The tiny Syrian boy with his shoes still attached to his feet and wearing shorts and a t-shirt is also captured being plucked from the sand and carried off the beach by Turkish authorities.
Some have criticized the Independent newspaper's decision to publish the images on grounds they are too graphic. But Peter Bouckaert, emergency director of Human Rights Watch who shared the picture of the refugee who was one of 12 Syrians to drown crossing the Mediterranean from Turkey to Greece, defended the Independent's decision to circulate the pictures.
"What is offensive is dead kids washing up on our beaches when deaths could have been prevented by EU action, not the picture themselves," Bouckaert tweeted.
An editor's note written in the Independent said:
"…Because, among the often glib words about the ongoing migrant crisis', it is all too easy to forget the reality of the desperate situation facing many refugees."
The child has a name and he's three years old. Aylan Kurdi represents the desperate plight of refugees fleeing war-torn countries, risking death on the way.
The pictures have been sent to Downing Street, but Number 10 has so far refused to tell the Independent whether the PM had actually seen the pictures of Aylan Kurdi.
A spokesman, however, said:
"These photos are clearly shocking. This is why we continue to be at the forefront of the international response to the humanitarian crisis in Syria — including as the second biggest bilateral donor of humanitarian aid, having already pledged £900m."
David Cameron has referred to migrants fleeing to Europe in the past as a "swarm" and recently said that Britain is doing enough to help refugees. Meanwhile, headlines such as "humanity washed ashore" have appeared above the image.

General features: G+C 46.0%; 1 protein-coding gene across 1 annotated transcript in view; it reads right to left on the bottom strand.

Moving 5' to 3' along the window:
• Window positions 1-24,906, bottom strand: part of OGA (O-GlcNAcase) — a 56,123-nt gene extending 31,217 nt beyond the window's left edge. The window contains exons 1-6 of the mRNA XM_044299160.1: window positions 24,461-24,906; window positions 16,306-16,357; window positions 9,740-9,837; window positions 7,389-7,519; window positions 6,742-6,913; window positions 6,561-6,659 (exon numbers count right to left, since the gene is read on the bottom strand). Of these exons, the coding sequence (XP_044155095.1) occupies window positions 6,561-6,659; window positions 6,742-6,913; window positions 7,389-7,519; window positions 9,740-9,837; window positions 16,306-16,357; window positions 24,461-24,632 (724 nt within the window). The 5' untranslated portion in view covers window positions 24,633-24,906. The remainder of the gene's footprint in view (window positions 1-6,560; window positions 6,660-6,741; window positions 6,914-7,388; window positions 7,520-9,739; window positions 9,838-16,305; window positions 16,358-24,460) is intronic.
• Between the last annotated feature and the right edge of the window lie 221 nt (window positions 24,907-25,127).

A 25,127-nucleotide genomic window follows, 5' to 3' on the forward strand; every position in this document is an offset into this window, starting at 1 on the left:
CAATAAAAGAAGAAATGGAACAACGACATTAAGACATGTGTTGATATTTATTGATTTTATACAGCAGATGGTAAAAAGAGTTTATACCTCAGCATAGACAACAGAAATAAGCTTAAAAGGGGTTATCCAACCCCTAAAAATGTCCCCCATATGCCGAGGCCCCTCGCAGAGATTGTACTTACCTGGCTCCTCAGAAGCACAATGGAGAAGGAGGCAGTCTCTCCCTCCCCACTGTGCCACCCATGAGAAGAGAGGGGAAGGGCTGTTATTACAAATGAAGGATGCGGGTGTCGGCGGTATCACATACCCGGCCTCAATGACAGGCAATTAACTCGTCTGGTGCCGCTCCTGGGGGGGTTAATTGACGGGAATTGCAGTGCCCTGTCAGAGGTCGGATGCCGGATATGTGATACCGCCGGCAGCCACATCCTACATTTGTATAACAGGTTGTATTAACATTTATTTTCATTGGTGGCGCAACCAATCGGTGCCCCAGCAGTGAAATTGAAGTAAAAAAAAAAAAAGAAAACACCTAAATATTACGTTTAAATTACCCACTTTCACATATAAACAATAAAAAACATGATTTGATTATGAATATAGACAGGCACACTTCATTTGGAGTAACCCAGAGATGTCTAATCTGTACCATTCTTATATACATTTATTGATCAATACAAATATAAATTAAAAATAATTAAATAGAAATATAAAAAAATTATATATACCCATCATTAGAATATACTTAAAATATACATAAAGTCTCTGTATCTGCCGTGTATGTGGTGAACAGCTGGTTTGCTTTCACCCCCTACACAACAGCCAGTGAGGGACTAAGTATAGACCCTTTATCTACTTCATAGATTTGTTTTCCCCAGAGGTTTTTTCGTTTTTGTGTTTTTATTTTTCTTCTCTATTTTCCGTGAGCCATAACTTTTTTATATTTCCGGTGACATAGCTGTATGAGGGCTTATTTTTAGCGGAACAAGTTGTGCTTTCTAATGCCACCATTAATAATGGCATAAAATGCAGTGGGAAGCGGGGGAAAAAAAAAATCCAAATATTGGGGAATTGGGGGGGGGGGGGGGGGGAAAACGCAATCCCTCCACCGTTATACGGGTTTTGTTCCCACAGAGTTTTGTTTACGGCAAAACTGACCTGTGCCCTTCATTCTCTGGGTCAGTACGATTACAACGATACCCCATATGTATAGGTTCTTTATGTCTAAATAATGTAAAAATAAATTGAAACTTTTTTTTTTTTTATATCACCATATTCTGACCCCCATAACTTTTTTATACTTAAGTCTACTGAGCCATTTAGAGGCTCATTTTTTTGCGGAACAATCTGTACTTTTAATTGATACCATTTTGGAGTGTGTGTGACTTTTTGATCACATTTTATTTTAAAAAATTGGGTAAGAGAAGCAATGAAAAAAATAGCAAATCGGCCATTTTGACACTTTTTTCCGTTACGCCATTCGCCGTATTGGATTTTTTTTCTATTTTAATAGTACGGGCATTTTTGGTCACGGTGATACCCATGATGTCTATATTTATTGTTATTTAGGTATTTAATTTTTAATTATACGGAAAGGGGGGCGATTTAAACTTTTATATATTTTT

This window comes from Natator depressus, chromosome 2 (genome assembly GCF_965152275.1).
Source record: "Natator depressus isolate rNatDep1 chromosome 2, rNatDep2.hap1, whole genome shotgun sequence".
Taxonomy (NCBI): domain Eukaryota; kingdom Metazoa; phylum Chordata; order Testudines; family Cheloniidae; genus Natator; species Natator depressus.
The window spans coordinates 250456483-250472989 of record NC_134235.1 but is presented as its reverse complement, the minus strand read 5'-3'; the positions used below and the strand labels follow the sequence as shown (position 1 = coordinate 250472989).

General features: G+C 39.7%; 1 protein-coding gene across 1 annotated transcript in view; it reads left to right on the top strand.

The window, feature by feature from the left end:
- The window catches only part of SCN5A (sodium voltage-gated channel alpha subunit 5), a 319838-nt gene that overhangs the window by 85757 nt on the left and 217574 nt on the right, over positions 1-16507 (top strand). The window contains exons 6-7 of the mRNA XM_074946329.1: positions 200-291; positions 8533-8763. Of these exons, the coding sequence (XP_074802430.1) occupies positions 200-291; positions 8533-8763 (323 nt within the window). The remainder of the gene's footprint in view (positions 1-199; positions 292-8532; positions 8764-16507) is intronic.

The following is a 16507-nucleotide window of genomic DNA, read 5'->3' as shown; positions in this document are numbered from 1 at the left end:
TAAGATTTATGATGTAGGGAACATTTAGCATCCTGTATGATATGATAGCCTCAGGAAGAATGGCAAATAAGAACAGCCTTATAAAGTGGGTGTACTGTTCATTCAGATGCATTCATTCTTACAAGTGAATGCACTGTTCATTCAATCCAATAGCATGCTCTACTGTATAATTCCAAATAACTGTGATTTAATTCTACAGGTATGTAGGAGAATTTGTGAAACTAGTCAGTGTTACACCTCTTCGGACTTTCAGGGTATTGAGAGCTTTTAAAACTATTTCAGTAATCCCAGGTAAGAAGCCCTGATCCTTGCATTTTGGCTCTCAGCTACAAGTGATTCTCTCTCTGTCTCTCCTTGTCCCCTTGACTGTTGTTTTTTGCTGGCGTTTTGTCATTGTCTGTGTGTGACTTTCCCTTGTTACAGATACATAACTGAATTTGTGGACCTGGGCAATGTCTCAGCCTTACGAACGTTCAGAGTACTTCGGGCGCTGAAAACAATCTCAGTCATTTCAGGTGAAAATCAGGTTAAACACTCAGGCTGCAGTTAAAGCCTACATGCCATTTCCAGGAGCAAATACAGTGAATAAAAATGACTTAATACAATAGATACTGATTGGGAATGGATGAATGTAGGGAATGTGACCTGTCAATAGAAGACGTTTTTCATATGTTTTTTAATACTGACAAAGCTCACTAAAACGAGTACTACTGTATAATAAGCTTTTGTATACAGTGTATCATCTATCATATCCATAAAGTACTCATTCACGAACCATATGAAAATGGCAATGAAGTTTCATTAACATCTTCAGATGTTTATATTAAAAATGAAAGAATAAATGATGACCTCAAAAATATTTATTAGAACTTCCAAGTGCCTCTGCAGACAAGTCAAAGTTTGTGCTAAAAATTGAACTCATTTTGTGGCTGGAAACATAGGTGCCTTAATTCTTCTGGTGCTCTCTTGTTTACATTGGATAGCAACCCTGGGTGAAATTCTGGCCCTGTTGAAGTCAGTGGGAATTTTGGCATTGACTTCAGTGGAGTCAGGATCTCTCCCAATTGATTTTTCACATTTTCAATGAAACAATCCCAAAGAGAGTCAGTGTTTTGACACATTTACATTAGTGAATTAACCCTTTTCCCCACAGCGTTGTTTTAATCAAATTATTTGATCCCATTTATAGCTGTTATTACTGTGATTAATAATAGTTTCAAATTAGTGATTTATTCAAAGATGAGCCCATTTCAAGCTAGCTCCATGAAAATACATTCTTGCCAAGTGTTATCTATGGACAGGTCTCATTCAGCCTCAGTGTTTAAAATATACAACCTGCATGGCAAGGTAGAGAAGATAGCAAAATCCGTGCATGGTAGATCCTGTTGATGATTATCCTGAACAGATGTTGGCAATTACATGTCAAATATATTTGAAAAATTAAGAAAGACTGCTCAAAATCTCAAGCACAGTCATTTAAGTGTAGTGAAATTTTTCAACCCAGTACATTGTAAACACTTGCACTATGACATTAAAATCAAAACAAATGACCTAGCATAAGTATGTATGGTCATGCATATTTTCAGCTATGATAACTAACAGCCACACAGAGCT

The European response to the refugee crisis continues to cause rifts among EU member states and threatens to jeopardize Britain's plans to reform its relationship with Brussels if the UK continues refusing resettlement for more migrants.
Labour leader candidate Andy Burnham has called for an urgent parliamentary debate on the issue, France is to hold an emergency crisis meeting with "all ministers concerned" this afternoon. Meanwhile Hungary's Prime Minister Viktor Orban has called the refugee crisis "a German problem" and said that he will not allow migrants to leave the country without registering.
AB: "Let’s work through UNHCR to take people directly from camps bordering Syria so people don’t risk lives crossing the Mediterranean"— Andy for Leader (@Andy4Leader) September 3, 2015
Orban's controversial comments come after a two-day stand off with people stranded at Budapest's international railway station hoping to board trains bound for Austria and Germany. The Hungarian authorities have since reopened the station but the rhetoric from the Prime Minister who is in Brussels for talks with other EU leaders about the crisis says border control was "the number one issue".
The number one issue for European Council president Donald Tusk, however, is the allocation of refugees and asylum seekers between EU members. Tusk is calling for countries to accept 100,000 people between them.
The picture of Syrian toddler Aylan Kurdi might say more than a thousand words — but the debate between EU leaders continues — and a solution still to be found.